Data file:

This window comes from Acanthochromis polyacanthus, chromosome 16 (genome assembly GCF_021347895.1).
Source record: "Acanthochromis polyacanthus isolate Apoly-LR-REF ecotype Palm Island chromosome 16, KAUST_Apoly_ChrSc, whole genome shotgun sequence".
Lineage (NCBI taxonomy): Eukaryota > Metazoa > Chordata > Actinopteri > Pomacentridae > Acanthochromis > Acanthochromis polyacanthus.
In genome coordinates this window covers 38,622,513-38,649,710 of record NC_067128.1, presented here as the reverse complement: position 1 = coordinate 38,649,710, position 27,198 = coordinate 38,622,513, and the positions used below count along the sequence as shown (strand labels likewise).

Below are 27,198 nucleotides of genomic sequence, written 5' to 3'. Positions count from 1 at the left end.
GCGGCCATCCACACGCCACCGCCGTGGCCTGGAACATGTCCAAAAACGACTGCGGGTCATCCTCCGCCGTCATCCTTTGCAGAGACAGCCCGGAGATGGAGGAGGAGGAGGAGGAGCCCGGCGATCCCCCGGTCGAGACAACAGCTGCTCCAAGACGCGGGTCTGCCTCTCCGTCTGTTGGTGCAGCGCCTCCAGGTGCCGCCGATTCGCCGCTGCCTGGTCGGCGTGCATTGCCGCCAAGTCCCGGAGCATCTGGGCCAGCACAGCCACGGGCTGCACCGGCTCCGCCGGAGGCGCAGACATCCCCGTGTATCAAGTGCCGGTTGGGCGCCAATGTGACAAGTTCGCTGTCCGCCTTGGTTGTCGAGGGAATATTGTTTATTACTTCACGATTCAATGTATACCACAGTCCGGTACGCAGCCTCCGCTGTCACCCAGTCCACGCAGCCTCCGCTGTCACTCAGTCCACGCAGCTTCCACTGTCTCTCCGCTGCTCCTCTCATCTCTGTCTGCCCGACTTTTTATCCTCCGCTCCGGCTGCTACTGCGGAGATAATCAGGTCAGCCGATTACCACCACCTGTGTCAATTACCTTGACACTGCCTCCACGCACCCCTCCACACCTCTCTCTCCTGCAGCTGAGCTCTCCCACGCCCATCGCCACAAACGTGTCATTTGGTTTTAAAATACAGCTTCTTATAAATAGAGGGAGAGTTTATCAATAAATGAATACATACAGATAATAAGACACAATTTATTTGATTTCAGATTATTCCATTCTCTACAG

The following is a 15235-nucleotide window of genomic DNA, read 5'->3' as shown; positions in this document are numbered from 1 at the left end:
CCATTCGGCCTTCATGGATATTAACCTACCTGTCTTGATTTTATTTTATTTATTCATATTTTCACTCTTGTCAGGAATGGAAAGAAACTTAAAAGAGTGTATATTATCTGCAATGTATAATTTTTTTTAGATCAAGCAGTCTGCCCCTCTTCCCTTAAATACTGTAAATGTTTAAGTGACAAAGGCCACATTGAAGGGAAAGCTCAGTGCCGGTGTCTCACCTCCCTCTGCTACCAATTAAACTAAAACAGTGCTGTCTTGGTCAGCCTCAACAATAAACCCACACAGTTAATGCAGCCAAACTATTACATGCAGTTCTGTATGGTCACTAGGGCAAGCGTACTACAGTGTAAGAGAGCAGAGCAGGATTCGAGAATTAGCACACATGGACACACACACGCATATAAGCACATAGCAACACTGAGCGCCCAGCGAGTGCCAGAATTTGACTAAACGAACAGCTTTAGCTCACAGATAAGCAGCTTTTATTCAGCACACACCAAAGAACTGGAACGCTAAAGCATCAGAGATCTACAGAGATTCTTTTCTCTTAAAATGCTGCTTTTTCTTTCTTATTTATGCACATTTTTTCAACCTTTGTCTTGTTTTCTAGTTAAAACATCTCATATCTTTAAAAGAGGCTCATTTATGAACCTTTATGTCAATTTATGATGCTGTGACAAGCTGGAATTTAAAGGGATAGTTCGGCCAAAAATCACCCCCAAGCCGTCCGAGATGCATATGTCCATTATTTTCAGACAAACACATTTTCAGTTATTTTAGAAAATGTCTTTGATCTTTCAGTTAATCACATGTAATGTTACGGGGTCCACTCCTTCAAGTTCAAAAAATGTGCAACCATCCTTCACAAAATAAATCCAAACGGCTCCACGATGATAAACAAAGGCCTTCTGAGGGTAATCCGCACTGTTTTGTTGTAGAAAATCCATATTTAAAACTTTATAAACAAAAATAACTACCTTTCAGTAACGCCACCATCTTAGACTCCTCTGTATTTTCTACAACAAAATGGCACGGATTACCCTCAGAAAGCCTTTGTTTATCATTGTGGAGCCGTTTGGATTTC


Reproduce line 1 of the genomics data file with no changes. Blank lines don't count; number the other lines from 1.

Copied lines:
This window comes from Acanthochromis polyacanthus, chromosome 16 (genome assembly GCF_021347895.1).